Today, some companies have taken the idea of portability and efficiency inspired by Joe Colombo’s 1963 “Carrellone” mini-kitchen and modernized its design for today’s lifestyle and technology. The Italian company Boffi has reproduced the iconic mini-kitchen. While the 1963 original was built of wood and metal, the new Carrellone mini-kitchen has been created primarily out of white Corian. It features an induction hot plate constructed of ceramic glass, and features touch control. “The design remains as fresh and original as it did when Colombo designed it. Press materials for the contemporary version boast that the unit contains all the indispensable functions of a kitchen environment: a stove, a refrigerator, a can opener, and drawers for tableware, working surfaces and storage for cookbooks, all operating off a single electrical plug.” The portability of it means the cook can take the kitchen to other areas of the home thus integrating the living/dining combination possible.
Photo courtesy of http://www.bofi.com
Photo courtesy of Compact Concepts
Another company, Compact Concepts offers the Circle Kitchen. It occupies roughly 6 feet of space and features all the characteristics of a usual kitchen. The kitchen is fully circular, rotating a full 180 degrees and incorporates everything from the kitchen sink and dishes to microwave and dishwasher. The compactness of it allows the owner to have only what is needed and the ability to take the kitchen with them if they decide to move.
The idea of a multi-purpose kitchen is realized by Lodovico Bernardi’s Rubika. The two wings of the kitchen are pulled out to make way for a dining table. This design allows the functionality of a kitchen while giving the inhabitant an area for eating.
Photo courtesy of http://www.lodovicobernardi.com
These examples are available for consumers looking for a compact kitchen but still offer the functionality of a kitchen. While compact kitchens are being produced by some companies they are not as widely available and come at a cost. But, with the ever growing population the demand of these compact yet functional kitchens will increase and hopefully become readily available to everyday consumers.
As mentioned before the population is forecasted to grow even more. According to the U.S. Census Bureau, the world population is projected to grow from 6 billion in 1999 to 9 billion by 2044, an increase of 50 percent that is expected to require 45 years. According to the World Health Organization, “For the first time ever, the majority of the world’s population lives in a city, and this proportion continues to grow…The global urban population is expected to grow roughly 1.5% per year, between 2025-2030.” Cities such as NYC and Boston have initiatives to create micro-apartments to meet the growing population of cities. These micro-apartments mean even smaller kitchens.
With that said, the future seems to look forward to the idea of even more compact kitchens that are functional yet able to meet the needs of the homeowner. Future compact kitchens may also provide solutions for the needs of the kitchen functioning as not just a kitchen but also for entertaining. For example, the Rendezvous by Electrolux is a table that can be used as a kitchen and dining table. The interactive table that combines the living, eating, and entertaining space through the use of induction heating. The storage and appliances are hidden below.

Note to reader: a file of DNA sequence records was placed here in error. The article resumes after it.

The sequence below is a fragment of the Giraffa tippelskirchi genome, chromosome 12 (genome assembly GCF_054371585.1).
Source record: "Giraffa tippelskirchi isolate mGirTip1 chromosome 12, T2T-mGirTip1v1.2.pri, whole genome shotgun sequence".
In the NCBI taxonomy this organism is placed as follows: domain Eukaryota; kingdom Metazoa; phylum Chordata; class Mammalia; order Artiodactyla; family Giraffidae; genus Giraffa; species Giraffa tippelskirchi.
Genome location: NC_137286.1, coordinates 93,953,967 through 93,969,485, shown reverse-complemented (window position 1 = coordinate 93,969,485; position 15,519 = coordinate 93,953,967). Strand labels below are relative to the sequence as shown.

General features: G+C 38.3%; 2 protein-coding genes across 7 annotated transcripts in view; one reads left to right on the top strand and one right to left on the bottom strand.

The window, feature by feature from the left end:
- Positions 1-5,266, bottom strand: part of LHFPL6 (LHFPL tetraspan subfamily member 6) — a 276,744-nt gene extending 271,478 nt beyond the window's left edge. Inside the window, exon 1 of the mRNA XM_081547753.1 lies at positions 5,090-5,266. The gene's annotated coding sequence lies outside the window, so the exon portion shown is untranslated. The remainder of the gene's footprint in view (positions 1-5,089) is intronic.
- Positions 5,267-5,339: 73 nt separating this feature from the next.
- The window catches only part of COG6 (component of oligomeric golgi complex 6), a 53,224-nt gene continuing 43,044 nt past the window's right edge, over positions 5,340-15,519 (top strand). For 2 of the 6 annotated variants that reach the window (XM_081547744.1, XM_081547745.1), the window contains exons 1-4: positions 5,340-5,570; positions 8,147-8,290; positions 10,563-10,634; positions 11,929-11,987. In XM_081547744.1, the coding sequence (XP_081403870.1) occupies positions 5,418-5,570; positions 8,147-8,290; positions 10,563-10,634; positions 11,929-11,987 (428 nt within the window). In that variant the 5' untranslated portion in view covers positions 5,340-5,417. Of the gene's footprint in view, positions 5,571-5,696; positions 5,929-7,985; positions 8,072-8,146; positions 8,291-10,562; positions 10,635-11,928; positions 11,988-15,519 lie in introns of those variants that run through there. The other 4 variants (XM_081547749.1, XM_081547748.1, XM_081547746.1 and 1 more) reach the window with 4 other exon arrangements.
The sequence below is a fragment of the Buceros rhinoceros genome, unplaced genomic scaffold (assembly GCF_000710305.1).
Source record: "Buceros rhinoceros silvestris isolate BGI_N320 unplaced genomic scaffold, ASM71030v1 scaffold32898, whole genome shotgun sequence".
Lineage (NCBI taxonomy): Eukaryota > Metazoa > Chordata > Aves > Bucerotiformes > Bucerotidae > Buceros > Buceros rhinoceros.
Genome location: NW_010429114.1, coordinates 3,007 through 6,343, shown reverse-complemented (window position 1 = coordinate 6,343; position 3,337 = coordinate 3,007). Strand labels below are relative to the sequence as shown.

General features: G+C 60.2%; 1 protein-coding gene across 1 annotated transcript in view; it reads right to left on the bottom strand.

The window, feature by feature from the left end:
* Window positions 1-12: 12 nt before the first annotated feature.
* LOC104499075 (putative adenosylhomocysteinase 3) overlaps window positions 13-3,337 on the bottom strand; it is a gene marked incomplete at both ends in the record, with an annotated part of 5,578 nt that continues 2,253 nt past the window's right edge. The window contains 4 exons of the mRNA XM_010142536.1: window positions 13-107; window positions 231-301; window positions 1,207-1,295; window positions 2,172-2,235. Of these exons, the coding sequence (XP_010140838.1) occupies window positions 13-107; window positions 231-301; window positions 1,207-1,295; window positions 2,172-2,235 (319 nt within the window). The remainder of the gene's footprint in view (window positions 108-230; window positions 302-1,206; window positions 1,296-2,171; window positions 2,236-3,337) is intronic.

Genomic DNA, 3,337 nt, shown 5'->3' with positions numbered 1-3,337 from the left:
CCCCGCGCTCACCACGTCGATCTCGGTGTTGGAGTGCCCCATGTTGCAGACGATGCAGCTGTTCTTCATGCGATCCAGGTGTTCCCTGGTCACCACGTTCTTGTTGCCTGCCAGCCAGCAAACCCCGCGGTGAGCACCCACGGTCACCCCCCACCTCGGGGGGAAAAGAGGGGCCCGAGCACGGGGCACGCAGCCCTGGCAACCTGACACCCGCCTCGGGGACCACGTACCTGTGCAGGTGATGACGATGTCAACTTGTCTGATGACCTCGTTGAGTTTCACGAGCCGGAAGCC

Another future concept is taking the idea of the circular module and creating a tower that functions “360° of cooking” is a new kind of kitchen for different uses. Based on the idea of an kitchen small in size but generous in use. When not in use the kitchen is just a column. But when in use the kitchen offers maximum space and various gatherings. “360° of cooking” can be used by one or more people.”
Photo courtesy of designboom.com
So what can we expect for the urban kitchen’s future? Will it still continue to meet the needs of people? The answer is yes, but in a much more essential, compact, and efficient way. We predict that designers will strip down the kitchen to its most crucial components like their predecessors, and create a kitchen that will meet the needs of people, but in the smallest of spaces. We look forward to seeing what the future has in store for the kitchen, and expect big things from these small, but mighty kitchens.
Beecher, Mary Anne. “Promoting the “Unit Idea”:Manufactured Kitchen Cabinets (1900-1950).”
APT Bulletin 32.2/3 (2001): n. pag. 27-37. Web. 4 May 2013.
Hiesinger, Kathryn B., and George H. Marcus. Landmarks of 20th Century Design: An Illustrated
Handbook. New York: Abbeville, 1993. Print.
Friedlander, David. “The Yankees/Redsox Rivalry of Micro Apartments.” Life Edited. Feb 13, 2013. http://www.lifeedited.com/the-yankeesred-sox-rivalry-of-micro-apartments
Dunn, Colin. “The Best Small Kitchen Designs for Cooking Large and Living Small”. Web. 4 May 2013
Apartment Therapy. “The Brief, Wondrous Career of Joe Colombo”. Web. May 2013.
Trulia. “New York Market Trends”. Web. 2 May 2013.
Orlik, Tom and Ester Fung. “In China, a Move to a Tiny Living Space”. The Wall Street Journal.
17 Oct. 2012. Web. 3 May 2013.
U.S. Census Bureau. “International Data Base”. July 2011. Web. 2 May 2013.
World Health Organization. “ Urban Population Growth”. Web. 2 May 2013.